How The 47 Partition Divided The Food Culture Of Two Countries
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Food has a long history of being an agent of emotional connection between people. All the modern-day cuisines that we eat have cultural, political, emotional and geographical factors that made it what it is today. One of the most significant events in the history of our country has been the partition of India and Pakistan in 1947. The event had such deep consequences that citizens of both countries have made it a part of their identity forever.

During the partition, what was divided was not just the land but also things beyond human materialistic desires. Millions of people migrated from both ends in the wake of violence ignited because of the partition. People had to flee their ancestral homes for decades abruptly. Today after so many years of partition, we are left with nothing but stories of our grandfathers and great-grandfathers to share. 

If you examine properly, there are a lot of similarities we have as Indians with the people of Pakistan. It's not just the way that we look and the uncanny similarity between Urdu and Hindi but also the food that we eat and the spices that we use. Both Indian and Pakistani cuisines are branches of the same tree. The culinary landscape of both the countries might have evolved after more than 80 years of independence but there are still hints of familiarity.

Recipes have been transferred from generation to generation but there has been a significant shift in the cooking methods and the use of ingredients in both countries. The division also somehow led to the loss of some of the most authentic cooking recipes that were followed in the Indian subcontinent for the longest time.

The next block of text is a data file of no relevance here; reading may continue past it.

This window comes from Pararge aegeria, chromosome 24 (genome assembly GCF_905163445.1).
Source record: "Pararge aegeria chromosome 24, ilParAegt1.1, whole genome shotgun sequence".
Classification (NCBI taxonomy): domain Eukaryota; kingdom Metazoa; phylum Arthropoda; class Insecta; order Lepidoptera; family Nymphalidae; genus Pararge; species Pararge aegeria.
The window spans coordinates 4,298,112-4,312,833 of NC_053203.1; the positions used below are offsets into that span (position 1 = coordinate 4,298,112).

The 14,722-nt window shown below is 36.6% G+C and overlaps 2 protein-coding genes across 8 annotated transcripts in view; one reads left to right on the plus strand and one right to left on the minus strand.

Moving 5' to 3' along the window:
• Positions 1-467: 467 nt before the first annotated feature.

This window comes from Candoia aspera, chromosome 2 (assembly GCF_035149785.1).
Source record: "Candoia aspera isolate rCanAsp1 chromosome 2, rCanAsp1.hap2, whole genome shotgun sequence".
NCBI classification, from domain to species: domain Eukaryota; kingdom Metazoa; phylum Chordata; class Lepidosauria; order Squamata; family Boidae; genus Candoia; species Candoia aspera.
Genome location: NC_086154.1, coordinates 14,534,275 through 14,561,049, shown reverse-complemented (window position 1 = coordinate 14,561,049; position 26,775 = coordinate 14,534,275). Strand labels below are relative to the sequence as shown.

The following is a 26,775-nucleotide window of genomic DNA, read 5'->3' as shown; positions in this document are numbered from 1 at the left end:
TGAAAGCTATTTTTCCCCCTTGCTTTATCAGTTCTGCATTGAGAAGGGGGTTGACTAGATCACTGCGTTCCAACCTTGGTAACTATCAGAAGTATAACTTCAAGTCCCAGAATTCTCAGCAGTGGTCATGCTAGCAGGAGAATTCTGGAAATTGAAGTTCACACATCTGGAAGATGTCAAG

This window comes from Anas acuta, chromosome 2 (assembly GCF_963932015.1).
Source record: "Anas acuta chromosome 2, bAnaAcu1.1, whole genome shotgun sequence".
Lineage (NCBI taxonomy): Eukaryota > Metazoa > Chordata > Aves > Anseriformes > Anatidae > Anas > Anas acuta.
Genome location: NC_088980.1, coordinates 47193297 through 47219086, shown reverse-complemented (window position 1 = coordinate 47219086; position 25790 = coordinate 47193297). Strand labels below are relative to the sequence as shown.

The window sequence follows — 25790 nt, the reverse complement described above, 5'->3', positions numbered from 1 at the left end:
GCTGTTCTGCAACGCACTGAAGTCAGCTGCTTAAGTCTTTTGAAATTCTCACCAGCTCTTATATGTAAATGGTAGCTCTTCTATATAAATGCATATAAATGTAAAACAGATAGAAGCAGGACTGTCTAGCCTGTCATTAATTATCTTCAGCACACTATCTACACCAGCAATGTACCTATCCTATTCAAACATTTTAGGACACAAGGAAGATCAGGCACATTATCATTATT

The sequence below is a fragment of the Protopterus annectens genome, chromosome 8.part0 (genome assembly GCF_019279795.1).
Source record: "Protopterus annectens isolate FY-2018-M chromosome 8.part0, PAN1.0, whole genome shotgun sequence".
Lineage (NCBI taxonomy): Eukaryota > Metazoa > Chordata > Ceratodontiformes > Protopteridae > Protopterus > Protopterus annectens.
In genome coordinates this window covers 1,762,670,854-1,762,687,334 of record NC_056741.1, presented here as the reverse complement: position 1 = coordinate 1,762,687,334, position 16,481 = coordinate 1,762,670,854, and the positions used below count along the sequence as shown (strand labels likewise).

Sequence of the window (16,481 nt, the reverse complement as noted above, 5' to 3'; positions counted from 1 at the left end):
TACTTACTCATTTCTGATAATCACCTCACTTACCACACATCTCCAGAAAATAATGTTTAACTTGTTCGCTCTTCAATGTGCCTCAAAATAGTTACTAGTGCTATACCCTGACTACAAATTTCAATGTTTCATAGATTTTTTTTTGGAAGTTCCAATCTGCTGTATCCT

Due to the geographical division certain ingredients and vegetables only became available in one of the two countries. For example, India has agricultural land which is perfect for the growth of certain spices, vegetables and fruits. Pakistan on the other hand has fertile lands that grow specific grains well for example millet, chickpeas, and corn. The culinary practices rely a lot on the availability of ingredients. The dishes of both India and Pakistan are a fusion of practices from both cultures. Some ingredients and techniques are borrowed from each other and you will see multiple versions of the same dish because of this very reason.

Tandoor Ki Aach Se

Tandoori food is one of the biggest examples of cultural amalgamation pre-partition. The concept of Tandoor was introduced by the Mughals in the Indian subcontinent. Delhi became the centre of Mughalai cuisine and to this date, you can see its impact in the old Delhi region. The immigration of more people from the Central Asian countries introduced more flavours to the already existing Mughal cuisine in India. Dishes like biryani, shabdeg and Mutton Korma are some examples. Refugee Kundan Lal Gujral started Moti Mahal in Delhi just after partition, where Tandoori food and dishes like dal makhani and butter chicken were invented and popularised in India.